Maracanaço – the shock of Maracanã
The fourth football World Cup took place in Brazil in 1950. It was the first and last World Cup decided by a final round with the four group winners, rather than with knock out rounds. The last match would be the decider.
On 16 July, Brazil met its small neighbour, Uruguay. Brazil had crushed Sweden and Spain with 7:1 and 6:1 victories, whereas Uruguay hadn’t done quite so well with a draw against Spain and a lucky late victory against Sweden. Therefore a draw would be enough for Brazil to become world champions.
Everyone was in agreement: The result was a foregone conclusion – in the bag, cut and dried, A-OK!
FIFA President Jules Rimet had a speech written in Portuguese in his pocket, to congratulate the sure-fire winners. The next day’s newspapers had already been printed. The whole country had been celebrating since the early hours.
But eleven minutes before the match ended, the Maracanã Stadium, the biggest stadium in the world at the time, built especially for the World Cup as a monument to the triumph, transformed into a stage for tragedy: Alcides Ghiggia got past his opponent and struck the ball into the back of the Brazilian net for a 2:1 final score for Uruguay. Uruguay were World Cup champions and, for Brazil, the whole world fell apart.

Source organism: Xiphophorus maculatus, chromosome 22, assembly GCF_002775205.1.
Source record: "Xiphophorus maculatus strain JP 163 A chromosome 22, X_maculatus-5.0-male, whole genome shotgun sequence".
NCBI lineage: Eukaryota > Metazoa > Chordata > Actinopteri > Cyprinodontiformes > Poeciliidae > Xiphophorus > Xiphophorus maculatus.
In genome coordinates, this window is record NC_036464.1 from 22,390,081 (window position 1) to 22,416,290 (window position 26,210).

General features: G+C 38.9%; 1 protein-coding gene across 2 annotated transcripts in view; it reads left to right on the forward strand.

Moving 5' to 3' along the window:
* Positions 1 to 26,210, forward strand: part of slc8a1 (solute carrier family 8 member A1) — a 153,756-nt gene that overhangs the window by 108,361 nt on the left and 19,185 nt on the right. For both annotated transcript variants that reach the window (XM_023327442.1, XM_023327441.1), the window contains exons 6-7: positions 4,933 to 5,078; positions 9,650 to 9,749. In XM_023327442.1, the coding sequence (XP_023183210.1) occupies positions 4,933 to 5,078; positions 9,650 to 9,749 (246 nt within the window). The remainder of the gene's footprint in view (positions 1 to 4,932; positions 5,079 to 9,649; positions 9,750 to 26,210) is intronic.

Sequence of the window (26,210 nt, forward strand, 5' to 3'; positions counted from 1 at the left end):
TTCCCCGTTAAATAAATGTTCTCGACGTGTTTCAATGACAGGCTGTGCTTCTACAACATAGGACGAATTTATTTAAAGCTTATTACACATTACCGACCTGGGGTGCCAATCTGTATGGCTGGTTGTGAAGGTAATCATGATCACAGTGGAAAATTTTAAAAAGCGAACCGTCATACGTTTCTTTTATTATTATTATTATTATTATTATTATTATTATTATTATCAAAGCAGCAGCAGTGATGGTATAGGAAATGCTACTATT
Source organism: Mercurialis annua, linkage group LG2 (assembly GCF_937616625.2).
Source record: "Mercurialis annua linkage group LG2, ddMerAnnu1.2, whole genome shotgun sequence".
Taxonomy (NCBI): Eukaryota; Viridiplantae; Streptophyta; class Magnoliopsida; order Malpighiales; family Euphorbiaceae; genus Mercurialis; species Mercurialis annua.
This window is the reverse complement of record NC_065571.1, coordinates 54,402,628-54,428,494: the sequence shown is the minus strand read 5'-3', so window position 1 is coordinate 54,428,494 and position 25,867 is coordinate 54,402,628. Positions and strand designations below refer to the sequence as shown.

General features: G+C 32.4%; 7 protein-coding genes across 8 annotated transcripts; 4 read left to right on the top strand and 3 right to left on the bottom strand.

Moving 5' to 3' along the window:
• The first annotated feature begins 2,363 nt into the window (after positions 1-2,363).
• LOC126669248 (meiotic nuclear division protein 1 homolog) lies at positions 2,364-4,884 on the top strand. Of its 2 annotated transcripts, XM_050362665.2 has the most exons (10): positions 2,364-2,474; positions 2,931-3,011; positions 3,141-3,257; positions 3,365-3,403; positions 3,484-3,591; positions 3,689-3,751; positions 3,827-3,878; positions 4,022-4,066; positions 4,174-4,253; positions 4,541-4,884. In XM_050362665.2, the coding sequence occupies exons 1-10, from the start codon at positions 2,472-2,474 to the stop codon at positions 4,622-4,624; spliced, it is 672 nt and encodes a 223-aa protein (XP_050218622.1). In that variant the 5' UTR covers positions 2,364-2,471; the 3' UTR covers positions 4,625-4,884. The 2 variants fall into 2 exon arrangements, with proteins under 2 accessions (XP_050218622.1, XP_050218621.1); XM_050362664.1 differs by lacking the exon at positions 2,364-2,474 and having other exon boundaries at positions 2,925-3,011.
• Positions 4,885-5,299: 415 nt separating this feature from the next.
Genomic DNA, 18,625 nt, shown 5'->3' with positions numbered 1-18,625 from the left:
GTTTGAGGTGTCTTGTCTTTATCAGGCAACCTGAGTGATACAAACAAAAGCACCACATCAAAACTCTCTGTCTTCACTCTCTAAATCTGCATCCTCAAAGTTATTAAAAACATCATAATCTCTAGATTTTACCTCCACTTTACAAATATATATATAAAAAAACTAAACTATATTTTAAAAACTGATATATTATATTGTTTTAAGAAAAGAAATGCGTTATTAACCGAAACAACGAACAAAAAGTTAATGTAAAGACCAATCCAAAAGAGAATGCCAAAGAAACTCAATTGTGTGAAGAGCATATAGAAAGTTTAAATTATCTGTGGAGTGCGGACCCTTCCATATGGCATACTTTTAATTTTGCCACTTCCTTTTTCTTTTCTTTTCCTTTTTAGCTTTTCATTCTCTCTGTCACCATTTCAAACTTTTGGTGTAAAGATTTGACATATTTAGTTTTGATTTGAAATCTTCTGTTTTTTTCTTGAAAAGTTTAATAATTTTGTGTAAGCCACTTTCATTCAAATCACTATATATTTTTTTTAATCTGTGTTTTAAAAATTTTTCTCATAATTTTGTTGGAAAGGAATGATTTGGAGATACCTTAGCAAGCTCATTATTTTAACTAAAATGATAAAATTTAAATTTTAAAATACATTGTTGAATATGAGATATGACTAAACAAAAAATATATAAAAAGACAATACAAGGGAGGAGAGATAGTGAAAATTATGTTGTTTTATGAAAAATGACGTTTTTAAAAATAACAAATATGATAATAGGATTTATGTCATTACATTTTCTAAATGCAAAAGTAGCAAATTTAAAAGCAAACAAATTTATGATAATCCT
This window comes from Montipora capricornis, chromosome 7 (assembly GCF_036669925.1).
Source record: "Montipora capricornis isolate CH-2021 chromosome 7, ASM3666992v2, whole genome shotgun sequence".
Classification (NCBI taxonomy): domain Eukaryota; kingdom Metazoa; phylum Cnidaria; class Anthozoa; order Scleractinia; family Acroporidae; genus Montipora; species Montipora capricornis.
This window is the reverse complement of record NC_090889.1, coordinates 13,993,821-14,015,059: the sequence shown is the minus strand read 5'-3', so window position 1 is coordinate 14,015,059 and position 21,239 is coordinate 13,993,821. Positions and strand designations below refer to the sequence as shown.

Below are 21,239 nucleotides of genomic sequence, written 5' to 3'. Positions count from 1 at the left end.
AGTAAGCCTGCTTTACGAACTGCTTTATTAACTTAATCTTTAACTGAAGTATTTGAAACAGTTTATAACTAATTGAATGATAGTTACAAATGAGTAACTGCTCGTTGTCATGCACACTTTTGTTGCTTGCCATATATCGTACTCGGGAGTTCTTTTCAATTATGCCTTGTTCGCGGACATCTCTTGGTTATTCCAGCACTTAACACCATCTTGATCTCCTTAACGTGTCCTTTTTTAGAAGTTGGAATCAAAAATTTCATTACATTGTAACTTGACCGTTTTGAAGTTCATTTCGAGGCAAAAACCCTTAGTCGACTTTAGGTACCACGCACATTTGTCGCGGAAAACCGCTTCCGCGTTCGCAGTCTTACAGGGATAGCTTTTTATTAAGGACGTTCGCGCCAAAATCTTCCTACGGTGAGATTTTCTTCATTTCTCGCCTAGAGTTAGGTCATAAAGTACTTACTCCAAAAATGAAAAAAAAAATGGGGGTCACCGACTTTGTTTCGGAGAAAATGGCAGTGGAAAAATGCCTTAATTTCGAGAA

The horror, the sorrow and the shame were so great that the tens of thousands of fans watching in the stadium remained there for hours, in silence or crying. The Brazilians subsequently changed the colour of their strip from white and blue to yellow and blue, as if they wanted to symbolically wipe away the shame. And a new phrase was born, one that every Brazilian child knows to this day: Maracanaço – the shock of Maracanã.